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  • Hair Roach Spreader

    “A ‘roach spreader’ is usually worn with the (hair roach) headdress. They are sometimes beautifully carved and decorated, and are made of bone or silver”...“It is inserted inside the long fringes of the headdress, spreading them outward in some cases; hence the name ‘spreader’.”
    (Howard, 1958, p. 91)

    The early carved and painted elk shoulder-blade or elk antler spreaders had a piece of hollow wing bone from a golden eagle attached toward the front, to hold the roach feather. Today, reproductions of this style are frequently made from cow shoulder-blade and a hollow chicken leg bone.

    Since the beginning of the 1900s, the roach spreader has often been made of eastern trade-silver, also known as German-silver with tooled or stamped design work. Although many commercially available trade-silver spreaders seen today have two “sockets” for holding the tail or roach feathers, typically these would be for other dance styles such as modern traditional or fancy feathers outfits.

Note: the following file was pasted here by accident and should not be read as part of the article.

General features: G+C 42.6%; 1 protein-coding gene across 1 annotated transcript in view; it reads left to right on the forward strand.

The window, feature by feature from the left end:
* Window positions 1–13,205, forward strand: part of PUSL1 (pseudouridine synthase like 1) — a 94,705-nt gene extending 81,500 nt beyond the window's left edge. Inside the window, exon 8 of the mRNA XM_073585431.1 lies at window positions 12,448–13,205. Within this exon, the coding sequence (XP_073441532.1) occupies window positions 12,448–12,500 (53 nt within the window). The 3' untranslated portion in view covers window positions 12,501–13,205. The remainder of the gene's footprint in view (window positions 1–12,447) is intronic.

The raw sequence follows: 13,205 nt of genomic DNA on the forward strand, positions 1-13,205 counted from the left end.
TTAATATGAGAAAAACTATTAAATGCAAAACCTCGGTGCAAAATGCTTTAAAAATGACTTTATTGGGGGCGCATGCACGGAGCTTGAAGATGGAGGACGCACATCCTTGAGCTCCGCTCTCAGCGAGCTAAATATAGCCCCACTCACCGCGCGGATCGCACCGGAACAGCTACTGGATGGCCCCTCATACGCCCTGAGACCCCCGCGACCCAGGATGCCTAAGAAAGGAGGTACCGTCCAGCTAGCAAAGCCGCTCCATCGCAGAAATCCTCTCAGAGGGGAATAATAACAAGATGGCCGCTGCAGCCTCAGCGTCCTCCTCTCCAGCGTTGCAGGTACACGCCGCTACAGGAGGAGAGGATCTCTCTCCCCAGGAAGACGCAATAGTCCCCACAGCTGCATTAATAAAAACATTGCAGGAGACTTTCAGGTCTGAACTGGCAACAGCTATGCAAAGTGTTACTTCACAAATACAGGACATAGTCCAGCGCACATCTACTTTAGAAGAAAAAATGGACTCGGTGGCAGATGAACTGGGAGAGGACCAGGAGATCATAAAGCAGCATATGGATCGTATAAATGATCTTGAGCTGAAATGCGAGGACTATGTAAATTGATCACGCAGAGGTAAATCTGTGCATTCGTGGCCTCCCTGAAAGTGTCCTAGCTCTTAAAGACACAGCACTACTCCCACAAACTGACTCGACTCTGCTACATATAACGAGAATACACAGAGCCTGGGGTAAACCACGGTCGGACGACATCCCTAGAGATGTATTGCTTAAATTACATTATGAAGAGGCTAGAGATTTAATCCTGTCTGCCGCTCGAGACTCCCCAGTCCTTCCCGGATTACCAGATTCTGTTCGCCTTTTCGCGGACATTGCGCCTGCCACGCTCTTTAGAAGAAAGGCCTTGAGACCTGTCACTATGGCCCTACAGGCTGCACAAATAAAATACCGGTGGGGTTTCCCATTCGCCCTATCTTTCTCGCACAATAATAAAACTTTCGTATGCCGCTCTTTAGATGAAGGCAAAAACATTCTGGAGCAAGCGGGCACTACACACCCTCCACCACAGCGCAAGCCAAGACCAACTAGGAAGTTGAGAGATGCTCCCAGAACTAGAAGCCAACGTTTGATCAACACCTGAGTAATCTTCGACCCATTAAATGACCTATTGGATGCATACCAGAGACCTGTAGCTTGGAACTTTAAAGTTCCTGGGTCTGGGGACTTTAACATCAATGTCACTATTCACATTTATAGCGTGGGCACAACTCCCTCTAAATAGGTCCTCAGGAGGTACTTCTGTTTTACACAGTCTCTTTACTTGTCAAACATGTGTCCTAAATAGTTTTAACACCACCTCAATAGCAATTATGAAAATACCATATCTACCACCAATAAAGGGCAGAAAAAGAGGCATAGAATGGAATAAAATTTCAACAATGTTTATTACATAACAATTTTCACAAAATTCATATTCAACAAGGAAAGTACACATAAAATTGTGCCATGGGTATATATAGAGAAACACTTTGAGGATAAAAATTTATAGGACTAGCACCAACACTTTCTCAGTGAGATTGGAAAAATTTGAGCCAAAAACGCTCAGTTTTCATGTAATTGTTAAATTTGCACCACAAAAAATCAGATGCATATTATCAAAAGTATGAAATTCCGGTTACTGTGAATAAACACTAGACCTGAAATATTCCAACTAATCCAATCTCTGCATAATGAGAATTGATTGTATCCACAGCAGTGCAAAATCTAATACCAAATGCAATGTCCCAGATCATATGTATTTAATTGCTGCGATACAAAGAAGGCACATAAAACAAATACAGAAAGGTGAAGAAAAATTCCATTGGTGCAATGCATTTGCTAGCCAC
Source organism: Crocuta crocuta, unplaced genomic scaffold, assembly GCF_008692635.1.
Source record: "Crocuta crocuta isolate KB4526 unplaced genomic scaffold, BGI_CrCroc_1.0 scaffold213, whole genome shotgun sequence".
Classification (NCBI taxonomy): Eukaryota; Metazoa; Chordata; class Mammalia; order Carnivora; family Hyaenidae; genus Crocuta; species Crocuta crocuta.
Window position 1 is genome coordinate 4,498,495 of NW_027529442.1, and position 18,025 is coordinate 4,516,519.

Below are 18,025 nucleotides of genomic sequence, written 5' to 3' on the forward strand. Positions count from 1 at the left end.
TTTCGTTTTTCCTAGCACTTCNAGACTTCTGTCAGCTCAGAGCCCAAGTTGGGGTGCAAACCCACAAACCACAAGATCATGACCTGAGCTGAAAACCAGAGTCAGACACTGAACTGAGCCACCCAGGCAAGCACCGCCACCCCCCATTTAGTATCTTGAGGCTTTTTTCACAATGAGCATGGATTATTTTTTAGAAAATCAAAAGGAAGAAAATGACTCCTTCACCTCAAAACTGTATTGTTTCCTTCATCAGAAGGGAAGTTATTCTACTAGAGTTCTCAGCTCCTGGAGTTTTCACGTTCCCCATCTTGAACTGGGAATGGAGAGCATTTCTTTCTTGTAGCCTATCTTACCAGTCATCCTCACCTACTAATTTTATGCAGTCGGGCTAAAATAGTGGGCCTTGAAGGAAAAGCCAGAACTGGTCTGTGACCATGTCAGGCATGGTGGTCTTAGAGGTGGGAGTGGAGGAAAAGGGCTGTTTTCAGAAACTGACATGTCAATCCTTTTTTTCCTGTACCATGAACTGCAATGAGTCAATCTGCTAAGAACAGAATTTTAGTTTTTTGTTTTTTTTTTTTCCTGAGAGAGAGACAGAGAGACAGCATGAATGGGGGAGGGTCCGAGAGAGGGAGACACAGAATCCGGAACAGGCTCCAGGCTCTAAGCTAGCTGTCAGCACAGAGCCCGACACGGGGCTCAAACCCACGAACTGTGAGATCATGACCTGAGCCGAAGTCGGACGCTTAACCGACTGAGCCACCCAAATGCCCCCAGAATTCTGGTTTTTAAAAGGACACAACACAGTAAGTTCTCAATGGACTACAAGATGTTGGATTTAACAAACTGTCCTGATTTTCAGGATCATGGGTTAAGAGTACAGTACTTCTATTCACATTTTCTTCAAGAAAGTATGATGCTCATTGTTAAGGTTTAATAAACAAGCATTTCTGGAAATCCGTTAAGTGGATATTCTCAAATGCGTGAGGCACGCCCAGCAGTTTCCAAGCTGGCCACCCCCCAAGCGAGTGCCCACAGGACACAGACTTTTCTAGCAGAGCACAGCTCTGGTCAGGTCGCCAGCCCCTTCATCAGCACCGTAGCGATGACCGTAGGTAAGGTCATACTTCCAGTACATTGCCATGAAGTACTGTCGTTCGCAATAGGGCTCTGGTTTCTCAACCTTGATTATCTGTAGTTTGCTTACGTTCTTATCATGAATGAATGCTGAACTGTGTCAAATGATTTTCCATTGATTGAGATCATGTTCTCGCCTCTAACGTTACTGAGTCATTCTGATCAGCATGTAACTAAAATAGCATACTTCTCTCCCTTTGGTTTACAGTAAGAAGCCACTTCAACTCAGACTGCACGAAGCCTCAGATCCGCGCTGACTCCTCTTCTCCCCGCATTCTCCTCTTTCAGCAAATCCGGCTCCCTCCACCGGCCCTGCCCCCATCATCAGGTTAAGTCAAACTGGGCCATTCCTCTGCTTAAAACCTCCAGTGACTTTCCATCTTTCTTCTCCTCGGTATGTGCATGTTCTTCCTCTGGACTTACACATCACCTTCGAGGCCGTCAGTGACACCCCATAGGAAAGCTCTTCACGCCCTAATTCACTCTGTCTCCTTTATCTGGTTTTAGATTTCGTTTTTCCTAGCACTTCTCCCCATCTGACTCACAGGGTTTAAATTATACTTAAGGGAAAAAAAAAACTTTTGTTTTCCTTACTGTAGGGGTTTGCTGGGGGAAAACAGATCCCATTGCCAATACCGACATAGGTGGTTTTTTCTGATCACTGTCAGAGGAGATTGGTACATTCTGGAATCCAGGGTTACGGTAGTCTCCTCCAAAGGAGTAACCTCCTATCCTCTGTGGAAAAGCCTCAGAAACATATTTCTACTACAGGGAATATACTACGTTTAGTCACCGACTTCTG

Traditionally, the Omaha/Ponca Hethuska, Osage Inlonska, Pawnee Iruska dancers used a roach spreader with only one socket.

    In either the bone or the silver style, when a roach spreader is used with the hair roach, it is traditionally held in place by inserting the same lock of braided hair which holds the hair roach headdress in place, through a hole in the front part of the spreader, usually just behind the feather socket. Then a long pin of carved bone or wood is thrust through the braid, locking the hair roach and the spreader to the head.

    If a man’s hair is not long enough to provide a braid, a thong or string is tied to the pin and after passing through the holes in the spreader and hair roach, the thongs are brought around each side of the head and tied under the chin. The tail end of the hair roach headdress will often times have another set of thongs to tie around the neck to hold it firmly in place.

    Some examples of bone or antler spreaders. (Some with and some without sockets.):


























    (Early German-silver roach spreader.)


    Howard, Dr. James H.
    1958. The Roach Headdress. American Indian Tradition Newsletter, Vol. 5.

    "Be good, be kind, help each other."
    "Respect the ground, respect the drum, respect each other."

    --Abe Conklin, Ponca/Osage (1926-1995)

  • #2

    "Be good, be kind, help each other."
    "Respect the ground, respect the drum, respect each other."

    --Abe Conklin, Ponca/Osage (1926-1995)

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    • #3
      Bump...

      "Be good, be kind, help each other."
      "Respect the ground, respect the drum, respect each other."

      --Abe Conklin, Ponca/Osage (1926-1995)

      Comment

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